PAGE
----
If you’re an avid TikTok user you may have seen lots of videos about ‘skin cycling’. Skin cycling is being touted as a ‘new’skincare trend (we’ll come back to that point in a minute) and the best way to think of it is like a workout plan for your face, combining a mix of high-intensity skincare ingredients alongside much-needed rest days. As we know TikTok can be a mixed bag of information, there was that time we tried the TikTok trend fruit used as makeup, which had definite highs and lows. But it has also taught us how to make green goddess salad and dressing, which we’re still eating and enjoying now. Swings and roundabouts.
Skin cycling started its TikTok life via the feed of dermatologist, Dr Whitney Bowe and has now gone on to have more than 87.9 million views. While it’s definitely a new phrase, you may find that the concept of skin cycling doesn’t feel that new to you; your skincare routine may even be ticking all the skin cycling boxes already.
In short, it’s a four-night skincare routine, switching between an exfoliator, retinol and ‘rest’ days, where you lay off your evening actives. It’s not that dissimilar to the micro dosing skincare trend that was doing the rounds last year. As TikTok trends go, this one has substance and is something doctors tell us they do themselves.
“For those with more sensitive skin or conditions such as rosacea and eczema, skin cycling is the sort of thing that they can stick with forever,” says Dr Raj Arora, GP and aesthetic doctor. “But for others, it will be a short stop gap and stepping stone into conditioning the skin to use actives appropriately without compromising their skin’s barrier. When I use stronger retinol or change my exfoliant I tend to do it slowly and increase frequency over a number of weeks – this is essentially skin cycling.”
What is skin cycling?
“Skin cycling is basically cycling between products in your evening routine,” explains cosmetic doctor, Dr David Jack. “The first night you use an exfoliating cleanser containing either AHA or BHAs. The second night you use a vitamin A-based product that will provide a little bit more exfoliation and stimulate collagen production, treat hyperpigmentation, treat pores and also work on the microbiome of the skin. And then on the final two nights, you use [just] a moisturiser instead to hydrate the skin. The whole point of it is to not over-exfoliate or over-stimulate the skin and to use retinoids a bit more gently than they have been the last few years.”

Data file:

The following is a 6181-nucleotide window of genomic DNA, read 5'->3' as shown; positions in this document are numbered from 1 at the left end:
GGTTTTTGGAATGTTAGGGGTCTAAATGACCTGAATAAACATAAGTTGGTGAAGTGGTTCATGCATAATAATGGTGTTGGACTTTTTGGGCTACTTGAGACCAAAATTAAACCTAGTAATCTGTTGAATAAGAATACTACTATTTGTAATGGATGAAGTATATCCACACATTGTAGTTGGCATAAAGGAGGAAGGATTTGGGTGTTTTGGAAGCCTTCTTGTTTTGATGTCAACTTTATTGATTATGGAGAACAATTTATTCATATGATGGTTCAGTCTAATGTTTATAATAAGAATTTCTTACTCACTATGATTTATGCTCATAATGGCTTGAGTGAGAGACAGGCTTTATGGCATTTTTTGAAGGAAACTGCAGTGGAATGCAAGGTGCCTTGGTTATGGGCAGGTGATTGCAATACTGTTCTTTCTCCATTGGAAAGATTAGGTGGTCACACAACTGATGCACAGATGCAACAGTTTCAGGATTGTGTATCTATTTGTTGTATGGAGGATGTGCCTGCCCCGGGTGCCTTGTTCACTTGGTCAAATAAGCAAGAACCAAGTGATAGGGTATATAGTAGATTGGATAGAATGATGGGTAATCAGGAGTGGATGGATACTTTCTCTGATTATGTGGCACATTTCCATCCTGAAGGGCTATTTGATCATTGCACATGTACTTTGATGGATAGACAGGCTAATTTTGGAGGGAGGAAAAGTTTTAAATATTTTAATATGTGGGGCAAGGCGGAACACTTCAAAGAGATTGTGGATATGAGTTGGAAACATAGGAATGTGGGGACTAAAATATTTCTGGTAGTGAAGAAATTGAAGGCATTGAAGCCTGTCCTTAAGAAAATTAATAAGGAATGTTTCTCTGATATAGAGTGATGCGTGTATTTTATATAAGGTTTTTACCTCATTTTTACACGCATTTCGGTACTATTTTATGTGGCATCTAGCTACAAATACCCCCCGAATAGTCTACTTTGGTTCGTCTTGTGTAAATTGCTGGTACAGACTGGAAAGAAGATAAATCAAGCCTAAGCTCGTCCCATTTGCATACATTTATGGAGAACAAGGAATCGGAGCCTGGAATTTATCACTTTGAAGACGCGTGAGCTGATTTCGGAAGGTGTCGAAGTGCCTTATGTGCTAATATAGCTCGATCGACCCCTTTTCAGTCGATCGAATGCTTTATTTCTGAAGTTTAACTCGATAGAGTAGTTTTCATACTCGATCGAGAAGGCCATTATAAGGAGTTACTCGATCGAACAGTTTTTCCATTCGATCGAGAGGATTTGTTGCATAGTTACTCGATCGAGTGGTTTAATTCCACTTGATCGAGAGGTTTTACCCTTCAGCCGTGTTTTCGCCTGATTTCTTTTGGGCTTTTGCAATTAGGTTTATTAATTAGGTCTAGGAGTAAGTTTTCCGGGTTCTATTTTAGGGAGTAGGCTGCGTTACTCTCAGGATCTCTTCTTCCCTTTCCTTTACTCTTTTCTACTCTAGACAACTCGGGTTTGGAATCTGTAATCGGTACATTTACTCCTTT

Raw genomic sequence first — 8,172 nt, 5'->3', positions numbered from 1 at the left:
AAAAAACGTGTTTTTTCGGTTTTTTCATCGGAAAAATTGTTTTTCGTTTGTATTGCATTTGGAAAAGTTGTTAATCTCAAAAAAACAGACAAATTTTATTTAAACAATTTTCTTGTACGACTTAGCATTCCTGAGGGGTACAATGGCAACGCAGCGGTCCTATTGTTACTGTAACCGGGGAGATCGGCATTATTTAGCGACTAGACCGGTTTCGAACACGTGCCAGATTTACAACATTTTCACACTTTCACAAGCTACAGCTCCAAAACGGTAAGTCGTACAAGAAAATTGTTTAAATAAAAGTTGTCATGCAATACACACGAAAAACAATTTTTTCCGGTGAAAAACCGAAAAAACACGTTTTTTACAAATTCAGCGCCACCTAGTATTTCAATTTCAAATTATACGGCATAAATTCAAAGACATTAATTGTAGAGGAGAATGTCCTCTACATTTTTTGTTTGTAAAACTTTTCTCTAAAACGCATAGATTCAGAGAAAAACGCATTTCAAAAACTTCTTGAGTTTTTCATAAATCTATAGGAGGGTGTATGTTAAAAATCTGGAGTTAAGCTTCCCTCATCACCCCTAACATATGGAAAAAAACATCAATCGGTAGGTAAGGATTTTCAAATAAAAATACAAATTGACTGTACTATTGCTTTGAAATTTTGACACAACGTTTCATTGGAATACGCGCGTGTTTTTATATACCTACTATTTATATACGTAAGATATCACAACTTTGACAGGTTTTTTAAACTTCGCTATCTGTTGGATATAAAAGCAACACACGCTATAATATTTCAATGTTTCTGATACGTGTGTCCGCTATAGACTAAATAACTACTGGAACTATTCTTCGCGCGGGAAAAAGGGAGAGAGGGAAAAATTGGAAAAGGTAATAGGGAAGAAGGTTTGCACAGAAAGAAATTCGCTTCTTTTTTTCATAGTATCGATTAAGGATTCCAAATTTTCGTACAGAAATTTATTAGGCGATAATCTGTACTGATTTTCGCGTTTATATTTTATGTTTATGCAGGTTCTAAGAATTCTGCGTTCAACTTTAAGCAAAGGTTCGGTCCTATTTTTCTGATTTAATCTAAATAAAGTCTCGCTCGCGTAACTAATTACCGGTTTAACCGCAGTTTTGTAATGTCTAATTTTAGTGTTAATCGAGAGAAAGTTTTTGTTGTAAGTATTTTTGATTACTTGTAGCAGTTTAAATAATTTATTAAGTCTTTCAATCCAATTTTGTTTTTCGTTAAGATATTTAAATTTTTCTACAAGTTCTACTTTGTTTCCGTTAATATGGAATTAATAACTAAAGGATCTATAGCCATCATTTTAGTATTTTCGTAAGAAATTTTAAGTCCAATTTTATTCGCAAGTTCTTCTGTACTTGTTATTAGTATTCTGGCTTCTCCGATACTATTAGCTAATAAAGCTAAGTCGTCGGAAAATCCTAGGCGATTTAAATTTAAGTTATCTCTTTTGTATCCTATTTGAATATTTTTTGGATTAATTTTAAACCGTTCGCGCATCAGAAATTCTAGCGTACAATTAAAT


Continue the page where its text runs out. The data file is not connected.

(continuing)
“Skin cycling may not suit everyone,” says Dr Arora, “if you have oilier/acne-prone skin then it may be the case that you need to use your actives most days and the skin’s barrier may be quite resilient. However, you can ‘upcycle’, as I like to call it – this is where you may use a stronger chemical exfoliant on some days to target acne/excess oil and on the other days a gentler exfoliant. You may also alternate your retinoid use or start off slowly and build the frequency.”
However, there are some people where skin cycling is beneficial. “For first-time users of actives such as retinol or AHA/BHAs, it is quite important to build a tolerance and to start off slow – this is when skin cycling may be useful,” says Dr Arora.
Dr Jack, however find is all, ” a bit of a faff. I would rather do good things over a longer term with a regular routine. So for me, that means using a more gentle retinoid every night. Then once a week do a slightly deeper exfoliation using a peel. This way you’re prepping the skin for the week, not over-exfoliating the skin and allowing the barrier to repair itself.”
For the best at-home facial peels, read our guide.
What should I put on my skin during the day when skin cycling?
Dr Bowe recommends having a light cleanse in the morning and then using a vitamin C serum to help diminish pigmentation, boost glow and dose the skin in antioxidants. Seal that in with a moisturiser and of course, apply an everyday SPF.
Your skin cycling kit
You may already have everything you need in your bathroom cabinet already but if you’re on the lookout for something new then these are some of team GTG’s favourites.
Exfoliator: Alpha H Liquid Gold, £39.95
Formulated with glycolic acid (which is an AHA), you simply saturate a reusable cotton pad with the liquid and sweep it over your face and let the gently exfoliating tingling begin.
Retinol: Medik8 Crystal Retinal 1, £30.99
A brilliantly formulated stabilised retinal that comes in different levels of strength so you can graduate up as your skin gets used to the product.
Hydrator: CeraVe Moisturising Cream, £7.60
Packed with three types of ceramides and hyaluronic acid this no-fuss, budget-friendly cream will replenish and rehydrate the skin.